Note: This is the first of what will be a regular Monday post here on the unDefined Blog called "Moments, Memories, Mountains." This series will be short and sweet, focused on taking us on a short journey - in image and word - to a faraway place...Something many of us are longing for during these times. Have a place you're dreaming of, wanting to know more about, or would like to hear stories from? Leave a comment below and tell me about it and I'll try to write about it in a future Moments, Memories, Mountains post!
As we rumbled along in our Land Cruisers, I braced myself for another long day bumping across a barren landscape. While beautiful in its austerity, jeeping across the Tibetan Plateau is arduous: Jolting back and forth, trying not to smash your seatmate, is a full body, nonstop workout. Add in the dust - snake-like tendrils of fine powder which penetrate even the most tightly sealed window, covering everything - camera lens to cornea - in a fine film of silt - and an 8-hour drive can quickly be an exercise in suffering.
We had just come from a sacred kora, or circumambulation, of Mount Kailash, the holiest of holies, most sacred of sacred peaks, revered by Hindus and Buddhists alike. The three-day hike around the mountain was part one of our acclimatization in Western Tibet before climbing Gurla Mandhata, a 7694-meter peak south of Kailash. After days of walking from Nepal and around Kailash, the jeeps were both welcome and tortuous.
Several hours before, we departed Tirthapuri, a beautiful and sacred spot along the Langqen Zangbo (Sutlej) River. Believed to be a place of devotion and meditation by Guru Rinpoche (Padmasambhava) and his consort, Yeshe Tsogyal (the "Victorious Ocean of Knowledge"), Tirthapuri is the third stop of a full Kailash pilgrimage: first a kora of Lake Manasarovar, then a kora of Kailash, and finally a visit to Tirthapuri if for no other reason than to soak your feet in the hot springs there.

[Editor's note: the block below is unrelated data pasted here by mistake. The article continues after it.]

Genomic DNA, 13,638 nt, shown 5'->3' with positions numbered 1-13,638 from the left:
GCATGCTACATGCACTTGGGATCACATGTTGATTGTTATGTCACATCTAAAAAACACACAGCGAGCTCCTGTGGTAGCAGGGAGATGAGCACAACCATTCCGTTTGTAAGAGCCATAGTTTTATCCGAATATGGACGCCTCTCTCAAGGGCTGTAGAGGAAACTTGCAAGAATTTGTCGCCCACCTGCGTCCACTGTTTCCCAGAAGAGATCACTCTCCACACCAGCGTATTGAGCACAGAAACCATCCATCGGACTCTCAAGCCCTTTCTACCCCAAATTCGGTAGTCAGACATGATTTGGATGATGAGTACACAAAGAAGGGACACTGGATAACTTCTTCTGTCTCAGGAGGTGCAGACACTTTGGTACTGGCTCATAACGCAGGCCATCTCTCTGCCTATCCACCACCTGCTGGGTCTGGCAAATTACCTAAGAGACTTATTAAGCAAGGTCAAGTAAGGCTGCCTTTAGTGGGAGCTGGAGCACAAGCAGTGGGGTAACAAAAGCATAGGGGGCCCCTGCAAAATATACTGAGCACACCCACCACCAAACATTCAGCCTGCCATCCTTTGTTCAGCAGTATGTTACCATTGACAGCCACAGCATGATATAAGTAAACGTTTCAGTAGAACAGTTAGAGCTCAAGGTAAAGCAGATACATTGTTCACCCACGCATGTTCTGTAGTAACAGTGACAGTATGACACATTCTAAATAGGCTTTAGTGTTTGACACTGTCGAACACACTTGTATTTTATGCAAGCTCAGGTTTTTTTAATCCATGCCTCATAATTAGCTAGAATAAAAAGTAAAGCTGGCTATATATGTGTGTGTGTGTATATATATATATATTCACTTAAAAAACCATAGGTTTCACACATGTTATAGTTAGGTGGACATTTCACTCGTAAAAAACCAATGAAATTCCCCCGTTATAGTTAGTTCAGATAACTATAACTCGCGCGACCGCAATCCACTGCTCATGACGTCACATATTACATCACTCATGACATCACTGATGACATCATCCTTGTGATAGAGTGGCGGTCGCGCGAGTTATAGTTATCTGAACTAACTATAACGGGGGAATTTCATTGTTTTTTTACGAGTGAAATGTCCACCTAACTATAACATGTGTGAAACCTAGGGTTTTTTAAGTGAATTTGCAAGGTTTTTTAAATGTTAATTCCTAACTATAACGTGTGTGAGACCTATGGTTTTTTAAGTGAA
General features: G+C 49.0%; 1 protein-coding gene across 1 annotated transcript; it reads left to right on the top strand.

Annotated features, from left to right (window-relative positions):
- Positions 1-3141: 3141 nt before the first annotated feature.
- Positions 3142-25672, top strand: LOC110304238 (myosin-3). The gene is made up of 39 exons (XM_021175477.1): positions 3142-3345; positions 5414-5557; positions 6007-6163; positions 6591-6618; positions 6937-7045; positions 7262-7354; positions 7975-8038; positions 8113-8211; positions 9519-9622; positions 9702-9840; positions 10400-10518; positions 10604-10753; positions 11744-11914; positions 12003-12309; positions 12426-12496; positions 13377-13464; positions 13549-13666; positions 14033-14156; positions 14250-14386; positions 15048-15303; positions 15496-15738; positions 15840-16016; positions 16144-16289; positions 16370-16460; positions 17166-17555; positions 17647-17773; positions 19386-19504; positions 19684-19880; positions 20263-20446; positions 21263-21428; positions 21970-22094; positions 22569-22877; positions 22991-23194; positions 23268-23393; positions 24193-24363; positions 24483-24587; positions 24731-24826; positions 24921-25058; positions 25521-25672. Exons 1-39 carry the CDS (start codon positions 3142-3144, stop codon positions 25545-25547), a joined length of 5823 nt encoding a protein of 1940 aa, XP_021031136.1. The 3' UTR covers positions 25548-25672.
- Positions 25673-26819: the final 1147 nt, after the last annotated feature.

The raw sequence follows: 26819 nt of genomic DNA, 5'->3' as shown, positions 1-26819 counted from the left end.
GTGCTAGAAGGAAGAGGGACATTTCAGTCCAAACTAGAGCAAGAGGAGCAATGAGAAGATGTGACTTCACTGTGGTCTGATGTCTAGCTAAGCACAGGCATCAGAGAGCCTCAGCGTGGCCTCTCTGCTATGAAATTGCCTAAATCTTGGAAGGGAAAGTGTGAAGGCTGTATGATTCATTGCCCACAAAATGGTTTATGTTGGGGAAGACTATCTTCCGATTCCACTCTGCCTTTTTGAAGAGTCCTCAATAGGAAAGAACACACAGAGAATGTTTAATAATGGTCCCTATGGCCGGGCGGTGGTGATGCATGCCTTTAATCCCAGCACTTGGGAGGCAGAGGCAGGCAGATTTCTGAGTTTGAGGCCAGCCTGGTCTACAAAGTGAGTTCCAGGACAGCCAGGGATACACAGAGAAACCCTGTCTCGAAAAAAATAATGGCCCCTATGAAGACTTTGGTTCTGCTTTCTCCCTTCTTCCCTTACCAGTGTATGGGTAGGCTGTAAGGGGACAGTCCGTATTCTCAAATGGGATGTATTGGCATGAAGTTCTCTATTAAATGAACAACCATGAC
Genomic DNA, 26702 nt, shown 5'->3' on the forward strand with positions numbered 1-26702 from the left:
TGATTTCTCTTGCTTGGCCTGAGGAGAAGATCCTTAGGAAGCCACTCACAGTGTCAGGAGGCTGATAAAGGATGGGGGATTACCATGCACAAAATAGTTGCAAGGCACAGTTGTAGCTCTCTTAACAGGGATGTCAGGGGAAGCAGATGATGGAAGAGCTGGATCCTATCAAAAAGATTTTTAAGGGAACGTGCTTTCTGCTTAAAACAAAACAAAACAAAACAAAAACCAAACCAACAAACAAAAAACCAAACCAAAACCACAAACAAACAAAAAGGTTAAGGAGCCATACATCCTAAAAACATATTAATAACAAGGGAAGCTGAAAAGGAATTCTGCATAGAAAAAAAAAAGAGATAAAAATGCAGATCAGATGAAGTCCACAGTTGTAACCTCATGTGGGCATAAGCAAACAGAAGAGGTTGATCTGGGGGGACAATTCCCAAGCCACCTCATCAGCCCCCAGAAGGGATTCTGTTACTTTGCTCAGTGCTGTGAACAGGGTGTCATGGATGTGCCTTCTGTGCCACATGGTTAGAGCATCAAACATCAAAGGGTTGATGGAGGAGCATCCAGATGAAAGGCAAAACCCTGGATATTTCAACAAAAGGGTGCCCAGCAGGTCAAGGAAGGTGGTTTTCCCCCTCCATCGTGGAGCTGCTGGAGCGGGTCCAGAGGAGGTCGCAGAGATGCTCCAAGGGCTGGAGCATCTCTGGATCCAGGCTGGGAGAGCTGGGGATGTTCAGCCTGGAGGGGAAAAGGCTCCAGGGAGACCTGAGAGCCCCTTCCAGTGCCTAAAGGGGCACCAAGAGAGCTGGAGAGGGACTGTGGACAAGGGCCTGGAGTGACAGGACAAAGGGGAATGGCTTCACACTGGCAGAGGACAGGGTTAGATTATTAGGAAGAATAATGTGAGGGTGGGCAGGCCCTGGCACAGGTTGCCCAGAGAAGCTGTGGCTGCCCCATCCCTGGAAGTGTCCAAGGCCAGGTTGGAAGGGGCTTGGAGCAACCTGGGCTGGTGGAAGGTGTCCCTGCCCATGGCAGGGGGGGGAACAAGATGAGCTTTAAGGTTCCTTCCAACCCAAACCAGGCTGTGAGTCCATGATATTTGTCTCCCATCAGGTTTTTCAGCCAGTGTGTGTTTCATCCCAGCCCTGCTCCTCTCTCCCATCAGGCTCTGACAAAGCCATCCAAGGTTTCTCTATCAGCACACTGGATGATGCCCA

The driving was bumpy, the landscape monotonous, the dust incessant, relentless. But soon, the engine began to strain, the grade increasing as we climbed up a rise to nearly 16,000 feet. Dusty, barren plains gave way to verdant valleys, a kaleidoscope of color that seemed impossible after all the browns and beiges of the preceding days.
Far below us was the Langqen Zangbo, as the Sutlej River is known in Tibet. Beginning as a trickle in the mountains west of Raksas Tal, by Tirthapuri the Langqen is a full-fledged, raging Himalayan river, its silted waters carving canyons and carrying nutrients from the plateau to the Ingo-Gangetic Plains. It flows some 300 kilometers as the Langqen, and then at Shikpi Pass it flows into Himachal Pradesh, India, and becomes the Sutlej, eventually joining the Indus River near Bahawalpur in Pakistan.
A quiet river, receiving none of the fanfare and celebration of its Plateau-borne kin like Yarlung-Tsangpo, Mekong, Indus, and Salween, the Langqen-Sutlej nevertheless has seen and influenced its share of history: Its banks were the home and history of the Zhangzhung Kingdom of ancient, pre-Buddhist Tibet. Later, the Langqen quenched the thirst of the Guge Kingdom at Tsaparang, and there's evidence to suggest it was - before severe tectonic activity of 1700 BCE - part of the Ghaggar-Hakra River, believed to be the legendary Sarasvati River that joins the Yamuna and Ganges at Allahabad.
And, today, as it courses through the plains of western Tibet, it provides some respite from the dust, contrast to the geography, and adds beauty to the landscape of this wild realm.